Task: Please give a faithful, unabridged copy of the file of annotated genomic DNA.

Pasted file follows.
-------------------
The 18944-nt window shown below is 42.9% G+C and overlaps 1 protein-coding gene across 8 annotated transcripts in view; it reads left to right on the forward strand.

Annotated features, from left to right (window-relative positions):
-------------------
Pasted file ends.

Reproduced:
The 18944-nt window shown below is 42.9% G+C and overlaps 1 protein-coding gene across 8 annotated transcripts in view; it reads left to right on the forward strand.

Annotated features, from left to right (window-relative positions):